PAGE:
Our second day in Livingstone we went on an elephant safari. Really, this was just a meet and greet with the elephants and then we went on about an hour ride along and through the Zambezi. We saw lots of birds, of which my guide knew the name and habits of every one, but no other game. But, it didn’t matter, for the first time I felt like was I was just strolling through the “real” Africa. It was wonderful.
Coincidentally, the next stop from the Lilayi elephant orphanage in Lusaka (where we saw the baby elephants) is this place! They come here when they’re about 2-3 years old and then when they’re about ten years old the hope is that they’ll join a wild herd of elephants. In the meantime, they have a safe place to call home.
Kevin’s elephant bent down on its knees and he got a leg up and jumped on a very large bull’s back. Thom and I used the platform to get on our elephants.
I chose the small-ish mama elephant. She was adorable and “talkative.” Elephants mostly talk by rumbling their stomachs (and sometimes through trumpeting). It was so fun to feel her “talk” to her baby elephant throughout the whole ride.
It was a serene and peaceful ride in and out of the Zambezi river.
Of course, the Jaynes can’t go on any excursion without some sort of adventure happening. In this case, Kevin’s elephant, which was bringing up the rear, decided it wanted to go for a swim. It headed for the deep part of the water and started walking in. Kevin’s guide yelled to Kevin to lift up his legs, presumably so crocodiles couldn’t snatch him off the elephant.
Just at that moment my guide pointed to what looked like a large rock in the middle of the river about 75 feet from Kevin and said, “look at that huge crocodile watching them, he’s about 18 feet long.” Sure enough, that croc had his 4-foot-long head out of the water in the middle of the river and his eyes were locked on the elephants crossing the deep part, which was Kevin’s large bull and the tiny baby elephant.
I yelled to Kevin, “there’s a croc,” which only added to Thom’s and my amusement of the situation, but Kevin practically balled up on top of the elephant, making sure the guide’s limbs were more dangly than his. My guide said, “the crocodile is checking out the baby elephant and deciding if he can grab it.” I asked what would happen if the croc attacked the baby. My guide said that all of the elephants would stampede and rush to the baby’s rescue and that the croc would probably let it go. By this time the baby was swimming with his trunk sticking up high like a periscope. Kevin’s elephant never got deep enough to swim (presumably because the guide kept hitting him with a stick to get him to stay in a shallower section of the deep part).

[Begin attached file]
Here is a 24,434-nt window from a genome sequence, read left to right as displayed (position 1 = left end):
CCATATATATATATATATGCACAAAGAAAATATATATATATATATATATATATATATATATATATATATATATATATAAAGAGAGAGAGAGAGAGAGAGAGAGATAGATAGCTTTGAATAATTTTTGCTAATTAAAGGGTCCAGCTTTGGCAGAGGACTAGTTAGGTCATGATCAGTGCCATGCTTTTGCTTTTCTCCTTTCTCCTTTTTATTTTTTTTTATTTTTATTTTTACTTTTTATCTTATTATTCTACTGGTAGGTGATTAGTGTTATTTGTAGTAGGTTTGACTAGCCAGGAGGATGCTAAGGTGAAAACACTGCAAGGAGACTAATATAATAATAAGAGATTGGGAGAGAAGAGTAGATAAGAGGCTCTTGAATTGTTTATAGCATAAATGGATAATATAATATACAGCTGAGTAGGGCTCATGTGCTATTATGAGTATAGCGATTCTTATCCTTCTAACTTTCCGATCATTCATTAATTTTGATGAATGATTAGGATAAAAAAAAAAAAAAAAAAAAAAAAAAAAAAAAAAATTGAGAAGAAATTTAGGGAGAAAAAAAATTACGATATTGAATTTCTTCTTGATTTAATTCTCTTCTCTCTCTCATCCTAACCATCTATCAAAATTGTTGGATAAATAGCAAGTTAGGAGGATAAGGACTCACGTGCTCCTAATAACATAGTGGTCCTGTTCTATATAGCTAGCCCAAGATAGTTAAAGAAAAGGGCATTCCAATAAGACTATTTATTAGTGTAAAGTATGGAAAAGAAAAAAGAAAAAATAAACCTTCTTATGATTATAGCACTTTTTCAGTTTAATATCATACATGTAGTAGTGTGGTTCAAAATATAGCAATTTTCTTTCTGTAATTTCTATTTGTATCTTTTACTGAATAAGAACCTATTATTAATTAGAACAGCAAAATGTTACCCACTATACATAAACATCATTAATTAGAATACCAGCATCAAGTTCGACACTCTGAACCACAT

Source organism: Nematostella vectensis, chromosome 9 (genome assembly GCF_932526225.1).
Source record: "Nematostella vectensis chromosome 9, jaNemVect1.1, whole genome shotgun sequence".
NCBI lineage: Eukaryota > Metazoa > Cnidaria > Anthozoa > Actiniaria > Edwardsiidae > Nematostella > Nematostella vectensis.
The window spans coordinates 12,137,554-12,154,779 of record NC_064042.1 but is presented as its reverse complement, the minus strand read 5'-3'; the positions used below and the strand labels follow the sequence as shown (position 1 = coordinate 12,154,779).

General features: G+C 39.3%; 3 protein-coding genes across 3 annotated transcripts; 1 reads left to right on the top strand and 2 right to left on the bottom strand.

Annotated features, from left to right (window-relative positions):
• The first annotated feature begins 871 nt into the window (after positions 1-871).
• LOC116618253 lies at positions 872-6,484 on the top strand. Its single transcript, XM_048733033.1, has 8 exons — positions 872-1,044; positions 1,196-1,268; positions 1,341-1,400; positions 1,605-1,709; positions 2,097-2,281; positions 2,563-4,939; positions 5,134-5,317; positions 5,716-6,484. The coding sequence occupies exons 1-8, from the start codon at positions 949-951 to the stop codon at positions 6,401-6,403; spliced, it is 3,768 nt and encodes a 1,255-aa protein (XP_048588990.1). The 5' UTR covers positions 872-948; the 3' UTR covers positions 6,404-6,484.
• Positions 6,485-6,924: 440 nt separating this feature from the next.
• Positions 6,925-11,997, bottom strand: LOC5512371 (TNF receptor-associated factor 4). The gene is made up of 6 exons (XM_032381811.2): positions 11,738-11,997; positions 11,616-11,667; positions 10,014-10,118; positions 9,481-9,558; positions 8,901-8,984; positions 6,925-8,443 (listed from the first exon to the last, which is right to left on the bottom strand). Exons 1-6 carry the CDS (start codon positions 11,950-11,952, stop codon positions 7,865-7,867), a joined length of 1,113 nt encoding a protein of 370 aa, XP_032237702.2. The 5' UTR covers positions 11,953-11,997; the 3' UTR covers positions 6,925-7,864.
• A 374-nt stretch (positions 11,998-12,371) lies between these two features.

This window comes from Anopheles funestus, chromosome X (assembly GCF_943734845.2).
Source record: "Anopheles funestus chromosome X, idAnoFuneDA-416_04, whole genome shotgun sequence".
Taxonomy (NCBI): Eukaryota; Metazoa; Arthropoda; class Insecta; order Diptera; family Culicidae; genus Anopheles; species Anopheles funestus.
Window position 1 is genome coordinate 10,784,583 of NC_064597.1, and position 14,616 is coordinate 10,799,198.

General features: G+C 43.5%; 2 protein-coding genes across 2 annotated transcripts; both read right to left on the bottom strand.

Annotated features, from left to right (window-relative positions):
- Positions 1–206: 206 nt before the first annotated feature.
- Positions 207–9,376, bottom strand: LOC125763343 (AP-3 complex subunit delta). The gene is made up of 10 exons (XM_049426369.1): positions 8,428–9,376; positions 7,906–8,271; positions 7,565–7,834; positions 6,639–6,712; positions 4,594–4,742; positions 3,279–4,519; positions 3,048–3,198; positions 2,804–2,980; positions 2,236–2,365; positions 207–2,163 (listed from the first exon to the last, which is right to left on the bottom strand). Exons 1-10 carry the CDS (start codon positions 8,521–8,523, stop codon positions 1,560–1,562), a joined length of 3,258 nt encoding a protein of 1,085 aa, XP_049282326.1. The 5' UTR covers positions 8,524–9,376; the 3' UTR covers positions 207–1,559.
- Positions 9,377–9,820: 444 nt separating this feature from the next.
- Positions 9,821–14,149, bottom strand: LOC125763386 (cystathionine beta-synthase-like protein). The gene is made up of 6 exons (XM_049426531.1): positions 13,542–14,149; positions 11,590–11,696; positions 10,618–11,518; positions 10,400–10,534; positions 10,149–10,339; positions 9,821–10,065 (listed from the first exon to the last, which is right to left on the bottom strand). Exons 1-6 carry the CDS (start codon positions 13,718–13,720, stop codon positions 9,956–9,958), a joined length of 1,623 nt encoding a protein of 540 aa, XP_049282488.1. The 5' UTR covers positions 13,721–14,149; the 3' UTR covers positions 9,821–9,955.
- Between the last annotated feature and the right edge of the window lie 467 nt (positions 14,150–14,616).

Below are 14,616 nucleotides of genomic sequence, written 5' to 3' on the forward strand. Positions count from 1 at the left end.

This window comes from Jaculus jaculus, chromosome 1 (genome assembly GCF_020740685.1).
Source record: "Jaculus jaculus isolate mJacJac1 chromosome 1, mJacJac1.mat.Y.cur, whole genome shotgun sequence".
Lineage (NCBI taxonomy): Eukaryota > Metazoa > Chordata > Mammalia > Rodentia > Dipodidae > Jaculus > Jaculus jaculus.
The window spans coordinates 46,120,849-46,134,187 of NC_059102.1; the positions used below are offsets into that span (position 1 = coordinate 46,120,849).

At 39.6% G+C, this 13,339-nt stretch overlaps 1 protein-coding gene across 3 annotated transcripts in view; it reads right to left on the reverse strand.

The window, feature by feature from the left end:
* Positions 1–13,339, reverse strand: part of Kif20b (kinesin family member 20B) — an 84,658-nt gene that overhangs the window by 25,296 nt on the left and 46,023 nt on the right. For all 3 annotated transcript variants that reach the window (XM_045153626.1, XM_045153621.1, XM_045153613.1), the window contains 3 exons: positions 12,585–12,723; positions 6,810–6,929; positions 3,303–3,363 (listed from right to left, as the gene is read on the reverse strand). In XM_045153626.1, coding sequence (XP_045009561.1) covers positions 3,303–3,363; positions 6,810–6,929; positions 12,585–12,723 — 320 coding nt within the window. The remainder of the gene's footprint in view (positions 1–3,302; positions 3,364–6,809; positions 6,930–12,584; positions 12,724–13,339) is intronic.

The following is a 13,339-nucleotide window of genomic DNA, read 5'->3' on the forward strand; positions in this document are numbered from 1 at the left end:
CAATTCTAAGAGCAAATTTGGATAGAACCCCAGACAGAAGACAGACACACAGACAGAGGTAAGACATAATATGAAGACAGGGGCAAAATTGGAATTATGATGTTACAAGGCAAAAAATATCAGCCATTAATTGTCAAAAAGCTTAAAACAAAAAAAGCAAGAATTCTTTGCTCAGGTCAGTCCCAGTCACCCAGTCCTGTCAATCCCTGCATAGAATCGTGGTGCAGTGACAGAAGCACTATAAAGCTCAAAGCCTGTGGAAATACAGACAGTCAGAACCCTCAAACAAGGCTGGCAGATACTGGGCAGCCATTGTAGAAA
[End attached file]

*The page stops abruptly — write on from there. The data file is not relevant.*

Well, you’ll be glad to know that we all survived yet another adventure intact, including the baby elephant, who trotted joyfully after Kevin’s elephant, proud of his little swim. When the ride was done we spent about 45 minutes interacting with the elephants, feeding them, petting them, and learning more about them. (Here Thom’s feeding his elephant.)
At this point our camera died and I really wish it hadn’t, because I got to sit on my mama elephant’s knee (they had her lie down) and toss food into her mouth. She explored me with her trunk and I swear that for a moment there she looked deep into me with one long-lashed eye (remember, I was sitting on her knee so she and I were staring at each other about 15 inches apart on her right side), knew exactly what I was feeling (pure delight!), and then stroked my shoulder and arm with her trunk as if to say, I love you too.